These days, keeping up with games can be a full-time job. So how do you separate the signal from the noise, the wheat from the chaff, the Temple Runs from the Temple Jumps? Allow us to help by regularly selecting a game You Should Play.
It’s probably fair to label Fotonica an endless runner, much like Canabalt, Temple Run, and a seemingly endless array of other mobile genre options—but that familiar tag seems way too pedestrian for a game so daring, exciting, and effortlessly engrossing.
Fotonica looks like what many of us still imagined virtual reality was before the Oculus Rift went and modernized the experience, sending you sprinting and leaping through a sparse, barely-there world from a first-person perspective. Ensuring you always have a platform beneath your feet is the main goal as you bound across gaps of endless black nothingness.
But as you build up incredible speed, the pathways and trippy backdrops take on a blurred yellow tone, and that’s when everything clicks: the chaotic pace and flitting wireframe graphics are perfectly juxtaposed by the cool soundtrack and dead simple controls. It’s a powerful, exciting sensation, and one you’ll continually strive for as you navigate the standalone levels and endless stages.
Ready to dive into this lo-fi curio? Here are three of the brightest spots of this deceptively dazzling first-person experience.
It’s a dream world: I have probably snagged screenshots from several hundred mobile games in my career, yet none has proven as challenging as Fotonica. You just can’t capture the wonder of these mostly-monochromatic (dashes of color appear here and there) levels with a still frame—believe me, I tried repeatedly! Despite all sharing a basic core aesthetic, each level feels totally distinct, whether it’s the pattern of platforms you can run and land upon, or the visual highlights within.
Some levels try to draw your eye with wild patterns in the backgrounds, or flashing effects that appear while you run. Others pack in surprising detail, particularly one stage that finds you running through homes and across billboard ledges. And Fotonica’s presentational prowess isn’t confined to simply visuals, as the paired electronic soundtrack is a fantastic match, and it really helps propel you further and further as you inevitably perish time and again.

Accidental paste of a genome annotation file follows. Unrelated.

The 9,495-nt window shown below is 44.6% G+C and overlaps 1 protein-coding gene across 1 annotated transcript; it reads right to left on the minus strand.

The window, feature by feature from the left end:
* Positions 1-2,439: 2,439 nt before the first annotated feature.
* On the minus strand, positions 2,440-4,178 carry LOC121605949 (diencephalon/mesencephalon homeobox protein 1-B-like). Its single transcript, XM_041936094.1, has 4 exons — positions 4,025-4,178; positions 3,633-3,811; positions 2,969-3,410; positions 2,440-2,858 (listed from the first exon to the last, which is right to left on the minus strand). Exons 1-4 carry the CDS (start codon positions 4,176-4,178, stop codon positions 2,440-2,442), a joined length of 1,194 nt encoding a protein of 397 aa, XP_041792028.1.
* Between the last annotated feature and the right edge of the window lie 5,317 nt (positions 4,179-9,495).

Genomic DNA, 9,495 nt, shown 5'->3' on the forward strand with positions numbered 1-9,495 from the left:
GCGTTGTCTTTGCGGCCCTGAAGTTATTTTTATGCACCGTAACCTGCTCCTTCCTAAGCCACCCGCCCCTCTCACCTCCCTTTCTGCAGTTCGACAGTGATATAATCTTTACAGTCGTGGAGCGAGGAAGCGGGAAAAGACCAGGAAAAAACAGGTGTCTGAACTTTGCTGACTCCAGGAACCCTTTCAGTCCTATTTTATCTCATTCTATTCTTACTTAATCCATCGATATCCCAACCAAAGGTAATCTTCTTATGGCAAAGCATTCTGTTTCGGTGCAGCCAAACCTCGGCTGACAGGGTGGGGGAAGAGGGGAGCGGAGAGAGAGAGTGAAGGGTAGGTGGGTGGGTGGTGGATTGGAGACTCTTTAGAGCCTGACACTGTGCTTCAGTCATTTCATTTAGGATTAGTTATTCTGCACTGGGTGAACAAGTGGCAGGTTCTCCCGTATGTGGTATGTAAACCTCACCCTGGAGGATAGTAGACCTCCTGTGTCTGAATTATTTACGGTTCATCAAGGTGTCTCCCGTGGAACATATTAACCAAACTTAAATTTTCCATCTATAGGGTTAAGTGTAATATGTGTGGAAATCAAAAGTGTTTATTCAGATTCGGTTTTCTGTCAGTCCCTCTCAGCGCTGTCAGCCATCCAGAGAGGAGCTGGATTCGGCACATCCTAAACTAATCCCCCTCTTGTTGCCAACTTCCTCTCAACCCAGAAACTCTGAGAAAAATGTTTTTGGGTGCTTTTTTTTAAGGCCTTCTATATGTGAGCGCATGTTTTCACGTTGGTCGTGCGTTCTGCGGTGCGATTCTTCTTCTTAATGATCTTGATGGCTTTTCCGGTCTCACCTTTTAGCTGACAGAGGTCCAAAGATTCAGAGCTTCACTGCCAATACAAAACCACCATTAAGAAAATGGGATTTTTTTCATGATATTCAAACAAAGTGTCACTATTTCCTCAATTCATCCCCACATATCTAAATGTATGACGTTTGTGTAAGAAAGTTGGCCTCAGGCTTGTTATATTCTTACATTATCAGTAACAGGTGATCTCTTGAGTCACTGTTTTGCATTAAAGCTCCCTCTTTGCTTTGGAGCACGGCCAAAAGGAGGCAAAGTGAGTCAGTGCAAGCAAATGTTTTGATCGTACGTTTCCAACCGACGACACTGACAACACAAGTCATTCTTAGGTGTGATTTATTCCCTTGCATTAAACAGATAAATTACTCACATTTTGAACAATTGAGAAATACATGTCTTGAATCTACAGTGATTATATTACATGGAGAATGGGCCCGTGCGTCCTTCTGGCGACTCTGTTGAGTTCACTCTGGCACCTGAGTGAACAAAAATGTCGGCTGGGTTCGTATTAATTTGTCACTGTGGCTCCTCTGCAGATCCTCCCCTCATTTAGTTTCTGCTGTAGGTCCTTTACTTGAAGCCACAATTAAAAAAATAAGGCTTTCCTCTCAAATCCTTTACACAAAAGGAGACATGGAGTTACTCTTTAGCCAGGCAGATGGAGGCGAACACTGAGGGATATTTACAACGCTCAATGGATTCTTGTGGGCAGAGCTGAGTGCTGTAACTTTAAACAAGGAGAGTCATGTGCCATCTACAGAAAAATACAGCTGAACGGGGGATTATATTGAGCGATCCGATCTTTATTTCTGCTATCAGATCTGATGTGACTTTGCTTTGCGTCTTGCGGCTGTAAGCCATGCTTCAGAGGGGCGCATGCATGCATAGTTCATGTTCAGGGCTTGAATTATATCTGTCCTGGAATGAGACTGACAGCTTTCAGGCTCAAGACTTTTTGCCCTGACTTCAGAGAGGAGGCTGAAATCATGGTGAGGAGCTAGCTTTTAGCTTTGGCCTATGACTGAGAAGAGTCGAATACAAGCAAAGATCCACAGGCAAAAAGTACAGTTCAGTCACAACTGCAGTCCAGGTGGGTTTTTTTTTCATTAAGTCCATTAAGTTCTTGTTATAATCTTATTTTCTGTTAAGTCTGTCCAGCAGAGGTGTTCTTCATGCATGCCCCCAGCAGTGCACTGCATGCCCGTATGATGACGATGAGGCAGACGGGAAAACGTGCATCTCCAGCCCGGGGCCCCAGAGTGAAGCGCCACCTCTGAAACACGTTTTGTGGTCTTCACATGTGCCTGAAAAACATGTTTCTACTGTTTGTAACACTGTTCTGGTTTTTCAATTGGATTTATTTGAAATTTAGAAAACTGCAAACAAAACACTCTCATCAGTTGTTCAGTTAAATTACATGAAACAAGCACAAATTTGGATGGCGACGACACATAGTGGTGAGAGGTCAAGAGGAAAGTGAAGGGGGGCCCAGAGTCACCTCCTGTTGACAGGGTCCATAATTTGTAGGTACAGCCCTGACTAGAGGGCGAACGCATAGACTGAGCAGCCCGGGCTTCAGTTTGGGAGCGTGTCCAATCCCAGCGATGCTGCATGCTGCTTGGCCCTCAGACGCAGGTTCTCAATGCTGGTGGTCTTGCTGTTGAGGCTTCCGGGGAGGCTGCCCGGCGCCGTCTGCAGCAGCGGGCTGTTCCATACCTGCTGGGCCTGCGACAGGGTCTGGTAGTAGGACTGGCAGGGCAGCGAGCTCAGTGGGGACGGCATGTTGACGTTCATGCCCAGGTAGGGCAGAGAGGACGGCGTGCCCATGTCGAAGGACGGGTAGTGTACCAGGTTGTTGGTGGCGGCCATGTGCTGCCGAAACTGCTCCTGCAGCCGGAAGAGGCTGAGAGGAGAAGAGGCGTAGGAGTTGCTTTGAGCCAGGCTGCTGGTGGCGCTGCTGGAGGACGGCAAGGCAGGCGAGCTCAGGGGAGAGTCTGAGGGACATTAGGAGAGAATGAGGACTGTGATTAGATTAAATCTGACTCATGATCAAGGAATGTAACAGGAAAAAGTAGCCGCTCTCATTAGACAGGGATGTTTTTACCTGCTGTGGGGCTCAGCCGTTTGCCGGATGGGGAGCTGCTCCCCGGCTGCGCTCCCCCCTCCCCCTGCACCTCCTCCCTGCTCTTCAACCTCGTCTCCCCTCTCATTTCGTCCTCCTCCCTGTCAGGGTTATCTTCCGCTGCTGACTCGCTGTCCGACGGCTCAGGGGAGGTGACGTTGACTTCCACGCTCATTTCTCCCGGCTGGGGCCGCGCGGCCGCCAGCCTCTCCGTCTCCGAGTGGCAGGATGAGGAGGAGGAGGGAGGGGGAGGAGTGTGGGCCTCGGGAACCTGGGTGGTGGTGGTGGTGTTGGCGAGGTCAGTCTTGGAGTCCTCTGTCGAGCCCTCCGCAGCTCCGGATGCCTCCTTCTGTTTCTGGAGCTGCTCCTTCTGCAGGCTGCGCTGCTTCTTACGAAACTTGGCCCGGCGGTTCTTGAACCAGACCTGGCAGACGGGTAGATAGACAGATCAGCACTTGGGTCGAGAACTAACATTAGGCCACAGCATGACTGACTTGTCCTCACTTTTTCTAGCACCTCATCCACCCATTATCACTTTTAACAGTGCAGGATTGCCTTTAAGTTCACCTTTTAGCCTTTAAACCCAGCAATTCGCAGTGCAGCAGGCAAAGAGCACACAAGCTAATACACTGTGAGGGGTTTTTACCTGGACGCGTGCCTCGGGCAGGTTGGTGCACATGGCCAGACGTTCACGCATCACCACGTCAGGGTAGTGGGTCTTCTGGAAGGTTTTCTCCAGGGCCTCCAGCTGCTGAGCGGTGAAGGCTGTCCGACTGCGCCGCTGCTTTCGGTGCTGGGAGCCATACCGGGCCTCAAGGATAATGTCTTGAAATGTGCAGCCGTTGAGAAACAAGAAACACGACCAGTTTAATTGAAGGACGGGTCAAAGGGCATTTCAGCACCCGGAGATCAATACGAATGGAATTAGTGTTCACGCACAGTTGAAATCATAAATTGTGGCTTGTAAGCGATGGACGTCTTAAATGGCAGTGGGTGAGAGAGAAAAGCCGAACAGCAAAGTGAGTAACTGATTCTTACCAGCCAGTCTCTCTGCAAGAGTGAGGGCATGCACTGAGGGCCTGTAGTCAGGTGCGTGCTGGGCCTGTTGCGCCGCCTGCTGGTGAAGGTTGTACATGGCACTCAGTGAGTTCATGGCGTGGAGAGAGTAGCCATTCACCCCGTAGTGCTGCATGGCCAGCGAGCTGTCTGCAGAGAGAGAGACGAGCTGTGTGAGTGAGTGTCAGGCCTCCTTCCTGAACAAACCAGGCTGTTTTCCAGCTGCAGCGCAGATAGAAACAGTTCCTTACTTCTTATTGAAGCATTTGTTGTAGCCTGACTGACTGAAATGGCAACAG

A perfect fit for iOS: Before landing on iPhone and iPad, Fotonica began life on Mac and PC, and you can even find it on the Ouya microconsole. While I’m sure it’s a great experience with a controller or keyboard, Santa Ragione’s game is such an excellent fit for touch devices that you might be surprised to find out that it wasn’t designed solely for its App Store debut.
A lot of it comes down to the one-thumb design: you’ll hold down a finger to start running, and then release it to leap. Holding down on the screen while in midair forces you to crash back down to a platform below—or alternately, if poorly timed, to your demise—and you’ll need to do so to ensure a landing spot at times and try to maintain your momentum. But even beyond the controls, it’s the rare first-person game that’s ideally suited to mobile. The minimal visuals show well on an iOS screen, and the ability to plug in headphones and get lost for a bit is great.
It has surprising variety: Even with the bare-bones controls and super-simple core visual aesthetic, Fotonica shakes up its routine enough to stay interesting. The seven primary stages challenge you to stay alive to their completion, with a variety of vertical paths letting you choose your own path to the goal. Meanwhile, the three endless stages provide a constant array of platforms to bound between, with the goal of staying alive for as long as possible and setting a high score. And you can even play Fotonica in local split-screen competitive multiplayer, whether you’re rocking an iPad or an iPhone.
Sure, Fotonica fits the basic description of a runner game, but it’s more adventurous than many of its contemporaries—both in style and spirit. Despite origins on other platforms, it proves a perfect fit for quick-hit mobile sessions and proves to be a pretty enrapturing one-thumb experience.
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